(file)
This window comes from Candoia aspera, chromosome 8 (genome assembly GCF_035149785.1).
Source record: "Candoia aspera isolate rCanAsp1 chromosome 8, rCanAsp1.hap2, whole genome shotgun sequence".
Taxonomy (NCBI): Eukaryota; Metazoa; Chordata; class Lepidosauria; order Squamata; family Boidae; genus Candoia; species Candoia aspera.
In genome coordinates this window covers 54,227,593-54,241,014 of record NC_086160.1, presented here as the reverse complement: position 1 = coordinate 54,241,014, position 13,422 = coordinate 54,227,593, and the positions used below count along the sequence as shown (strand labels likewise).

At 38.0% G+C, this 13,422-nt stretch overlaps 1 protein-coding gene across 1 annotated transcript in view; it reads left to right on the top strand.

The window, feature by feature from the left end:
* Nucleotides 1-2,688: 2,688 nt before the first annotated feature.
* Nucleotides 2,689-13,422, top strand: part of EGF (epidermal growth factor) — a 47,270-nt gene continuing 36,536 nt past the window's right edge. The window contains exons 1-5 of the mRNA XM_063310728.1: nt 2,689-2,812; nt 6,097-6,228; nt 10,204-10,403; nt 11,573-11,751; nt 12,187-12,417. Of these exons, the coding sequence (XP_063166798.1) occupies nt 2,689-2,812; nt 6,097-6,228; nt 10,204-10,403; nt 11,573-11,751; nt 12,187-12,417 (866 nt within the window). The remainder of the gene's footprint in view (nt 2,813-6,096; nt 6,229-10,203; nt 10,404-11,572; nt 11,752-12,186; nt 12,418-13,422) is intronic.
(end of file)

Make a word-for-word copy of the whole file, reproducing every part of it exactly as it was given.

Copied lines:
This window comes from Candoia aspera, chromosome 8 (genome assembly GCF_035149785.1).
Source record: "Candoia aspera isolate rCanAsp1 chromosome 8, rCanAsp1.hap2, whole genome shotgun sequence".
Taxonomy (NCBI): Eukaryota; Metazoa; Chordata; class Lepidosauria; order Squamata; family Boidae; genus Candoia; species Candoia aspera.
In genome coordinates this window covers 54,227,593-54,241,014 of record NC_086160.1, presented here as the reverse complement: position 1 = coordinate 54,241,014, position 13,422 = coordinate 54,227,593, and the positions used below count along the sequence as shown (strand labels likewise).

At 38.0% G+C, this 13,422-nt stretch overlaps 1 protein-coding gene across 1 annotated transcript in view; it reads left to right on the top strand.

The window, feature by feature from the left end:
* Nucleotides 1-2,688: 2,688 nt before the first annotated feature.
* Nucleotides 2,689-13,422, top strand: part of EGF (epidermal growth factor) — a 47,270-nt gene continuing 36,536 nt past the window's right edge. The window contains exons 1-5 of the mRNA XM_063310728.1: nt 2,689-2,812; nt 6,097-6,228; nt 10,204-10,403; nt 11,573-11,751; nt 12,187-12,417. Of these exons, the coding sequence (XP_063166798.1) occupies nt 2,689-2,812; nt 6,097-6,228; nt 10,204-10,403; nt 11,573-11,751; nt 12,187-12,417 (866 nt within the window). The remainder of the gene's footprint in view (nt 2,813-6,096; nt 6,229-10,203; nt 10,404-11,572; nt 11,752-12,186; nt 12,418-13,422) is intronic.